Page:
Update 5/28: See below for another recent IPO that did even worse, although at a much smaller market cap.
Facebook’s first five days as a public company saw its value drop 13.1 percent, the worst first-week performance of any initial public offering in a decade.
That’s the sorry picture compiled by Bloomberg at the close of trading yesterday. In contrast, Visa’s 2008 IPO resulted in a first-week bump of 45.4 percent, putting big smiles on the faces of anyone lucky enough to buy stock on that company’s first day of trading.
MetaBeat will bring together thought leaders to give guidance on how metaverse technology will transform the way all industries communicate and do business on October 4 in San Francisco, CA.
Of course, small investors’ loss is Facebook’s gain. As we explained yesterday, Facebook and its underwriters, led by Morgan Stanley, pegged its opening price at the top of its range, $38, even though it was privately telling select investors that its revenue forecasts for the coming year were on the “low end” of its previous guidance. That message didn’t get out to the wider market — including smaller investors — until after the IPO. In other words, Facebook maximized its IPO raise, even though its actions would torpedo the stock as soon as the full revenue predictions became public.
While a first-day or first-week “pop” may look nice, and get big headlines, it actually leaves money on the table: It’s a sign that the company didn’t set its IPO price at the correct market price. By contrast, Facebook may have set its IPO price a little too high, but that’s the smart thing to do, from the accountant’s point of view.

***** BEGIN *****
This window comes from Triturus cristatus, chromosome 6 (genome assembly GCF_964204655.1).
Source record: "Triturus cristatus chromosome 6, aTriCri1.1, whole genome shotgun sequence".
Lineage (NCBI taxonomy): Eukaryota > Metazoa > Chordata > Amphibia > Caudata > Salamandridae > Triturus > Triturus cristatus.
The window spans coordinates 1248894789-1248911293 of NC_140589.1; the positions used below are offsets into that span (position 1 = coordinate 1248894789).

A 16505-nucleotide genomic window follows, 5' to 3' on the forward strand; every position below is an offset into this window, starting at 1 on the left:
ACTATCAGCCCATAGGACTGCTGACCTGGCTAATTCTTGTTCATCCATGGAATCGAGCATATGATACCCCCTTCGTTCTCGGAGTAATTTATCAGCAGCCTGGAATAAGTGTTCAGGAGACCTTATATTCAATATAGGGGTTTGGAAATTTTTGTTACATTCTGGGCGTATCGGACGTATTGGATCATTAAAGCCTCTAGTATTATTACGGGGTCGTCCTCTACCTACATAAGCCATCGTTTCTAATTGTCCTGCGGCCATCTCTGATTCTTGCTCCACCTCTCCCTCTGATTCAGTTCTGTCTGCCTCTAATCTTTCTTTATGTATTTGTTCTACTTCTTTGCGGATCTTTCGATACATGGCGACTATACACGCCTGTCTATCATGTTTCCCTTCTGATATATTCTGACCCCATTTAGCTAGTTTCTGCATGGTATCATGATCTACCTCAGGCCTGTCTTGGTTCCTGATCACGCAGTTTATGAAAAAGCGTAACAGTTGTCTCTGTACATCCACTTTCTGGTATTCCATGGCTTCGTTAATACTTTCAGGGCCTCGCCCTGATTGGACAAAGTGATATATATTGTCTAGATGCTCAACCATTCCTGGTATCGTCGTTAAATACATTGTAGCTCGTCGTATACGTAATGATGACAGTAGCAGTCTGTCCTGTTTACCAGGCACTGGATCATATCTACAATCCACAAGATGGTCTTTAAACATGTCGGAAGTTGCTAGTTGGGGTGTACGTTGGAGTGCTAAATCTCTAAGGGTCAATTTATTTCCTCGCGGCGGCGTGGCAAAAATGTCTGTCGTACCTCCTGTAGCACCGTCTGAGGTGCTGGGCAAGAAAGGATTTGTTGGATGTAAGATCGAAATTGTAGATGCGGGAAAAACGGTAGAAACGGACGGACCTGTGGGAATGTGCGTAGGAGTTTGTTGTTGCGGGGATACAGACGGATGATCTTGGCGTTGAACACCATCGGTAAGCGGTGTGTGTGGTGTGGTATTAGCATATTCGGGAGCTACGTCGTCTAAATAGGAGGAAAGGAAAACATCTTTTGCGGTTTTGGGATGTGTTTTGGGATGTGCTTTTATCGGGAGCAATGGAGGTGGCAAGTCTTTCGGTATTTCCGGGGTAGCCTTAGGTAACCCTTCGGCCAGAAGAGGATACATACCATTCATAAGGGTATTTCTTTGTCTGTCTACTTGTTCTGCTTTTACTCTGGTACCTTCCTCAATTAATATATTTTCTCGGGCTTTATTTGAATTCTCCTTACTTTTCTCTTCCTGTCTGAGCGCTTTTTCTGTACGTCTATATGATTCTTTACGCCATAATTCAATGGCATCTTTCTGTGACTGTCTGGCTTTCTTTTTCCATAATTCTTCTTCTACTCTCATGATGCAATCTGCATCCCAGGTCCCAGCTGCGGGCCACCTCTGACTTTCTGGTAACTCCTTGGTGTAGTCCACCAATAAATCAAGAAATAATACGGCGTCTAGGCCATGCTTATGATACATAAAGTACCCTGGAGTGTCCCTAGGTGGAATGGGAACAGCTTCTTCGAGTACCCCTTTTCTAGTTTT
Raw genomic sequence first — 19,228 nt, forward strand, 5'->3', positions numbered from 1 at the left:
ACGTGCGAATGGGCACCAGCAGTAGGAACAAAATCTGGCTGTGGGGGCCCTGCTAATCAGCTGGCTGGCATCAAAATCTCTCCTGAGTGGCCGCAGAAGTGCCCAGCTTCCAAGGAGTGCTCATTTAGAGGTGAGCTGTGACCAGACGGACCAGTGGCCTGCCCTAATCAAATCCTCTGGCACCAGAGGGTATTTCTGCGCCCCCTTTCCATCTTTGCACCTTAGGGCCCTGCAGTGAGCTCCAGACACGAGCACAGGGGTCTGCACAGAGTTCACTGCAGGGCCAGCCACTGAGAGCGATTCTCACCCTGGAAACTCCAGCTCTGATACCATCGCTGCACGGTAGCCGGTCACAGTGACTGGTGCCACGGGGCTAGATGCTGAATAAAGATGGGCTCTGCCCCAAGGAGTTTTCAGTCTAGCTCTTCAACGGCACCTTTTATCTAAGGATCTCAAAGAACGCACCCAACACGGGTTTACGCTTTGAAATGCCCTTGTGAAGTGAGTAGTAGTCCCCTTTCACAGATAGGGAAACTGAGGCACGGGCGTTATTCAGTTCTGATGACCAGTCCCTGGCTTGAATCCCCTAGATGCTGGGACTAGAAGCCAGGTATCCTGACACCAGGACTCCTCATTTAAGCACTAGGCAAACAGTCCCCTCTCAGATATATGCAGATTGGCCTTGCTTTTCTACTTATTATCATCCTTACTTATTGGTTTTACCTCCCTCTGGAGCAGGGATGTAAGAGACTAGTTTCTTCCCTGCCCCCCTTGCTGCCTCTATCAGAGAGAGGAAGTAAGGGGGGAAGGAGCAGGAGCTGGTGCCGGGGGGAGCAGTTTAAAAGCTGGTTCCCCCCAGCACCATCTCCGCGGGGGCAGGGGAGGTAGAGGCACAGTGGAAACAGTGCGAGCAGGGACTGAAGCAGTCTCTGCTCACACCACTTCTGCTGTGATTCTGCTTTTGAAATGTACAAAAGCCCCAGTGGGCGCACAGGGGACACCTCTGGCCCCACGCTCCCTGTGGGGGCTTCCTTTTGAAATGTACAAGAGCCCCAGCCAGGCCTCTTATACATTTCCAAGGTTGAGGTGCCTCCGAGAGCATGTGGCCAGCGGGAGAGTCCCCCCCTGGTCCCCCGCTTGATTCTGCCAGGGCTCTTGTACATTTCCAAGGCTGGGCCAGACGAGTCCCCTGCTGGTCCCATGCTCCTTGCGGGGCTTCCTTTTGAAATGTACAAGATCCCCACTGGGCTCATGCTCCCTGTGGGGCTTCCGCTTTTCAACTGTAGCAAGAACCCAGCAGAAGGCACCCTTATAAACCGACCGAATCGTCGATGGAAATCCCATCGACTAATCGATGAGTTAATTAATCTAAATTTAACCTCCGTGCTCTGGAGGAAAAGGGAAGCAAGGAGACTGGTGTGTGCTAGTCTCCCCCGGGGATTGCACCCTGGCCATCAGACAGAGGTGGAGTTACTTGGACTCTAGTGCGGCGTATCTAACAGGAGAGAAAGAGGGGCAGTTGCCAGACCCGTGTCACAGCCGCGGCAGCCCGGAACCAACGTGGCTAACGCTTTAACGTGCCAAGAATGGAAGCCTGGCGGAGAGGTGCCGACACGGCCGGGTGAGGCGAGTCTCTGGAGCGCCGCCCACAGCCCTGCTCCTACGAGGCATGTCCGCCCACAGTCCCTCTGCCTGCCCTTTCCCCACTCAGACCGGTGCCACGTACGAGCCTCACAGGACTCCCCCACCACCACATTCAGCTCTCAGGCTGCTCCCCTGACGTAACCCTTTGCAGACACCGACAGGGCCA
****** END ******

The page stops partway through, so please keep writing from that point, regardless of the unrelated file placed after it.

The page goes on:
Facebook now faces an embarrassing series of investigations and the difficulty of keeping employees’ and investors’ spirits up in the face of a sinking share price. On the other hand, it has $18.4 billion in IPO proceeds to console it for suddenly being the most unpopular tech stock on the block. (That’s because the company got $16 billion for the initial IPO allotment, plus another $2.4 billion for the “greenshoe” option that its underwriters exercised last week.)
It will be interesting, and more relevant, to see how Facebook’s stock looks after 30 days of trading. As the chart below shows, Digital Domain had the worst 30-day performance of any IPO in the last year, sinking 39.2 percent in its first month. Skullcandy dropped 23.5 percent in its first 30 days. By contrast, Yelp and Guidewire Software were up about 80 percent after their first 30 days, and Brightcove was up 92 percent.
UPDATE: A reader pointed us to the sorry IPO performance of Digital Domain (DDMG), which debuted on the market at $8.50 on November 18, 2011 and had slid to $6.50 by the end of its fifth full day of trading, a drop of 23 percent — much worse than Facebook’s first-week debut. DDMG is currently trading at $7.36, giving it a market capitalization of $307 million. We regret the oversight.
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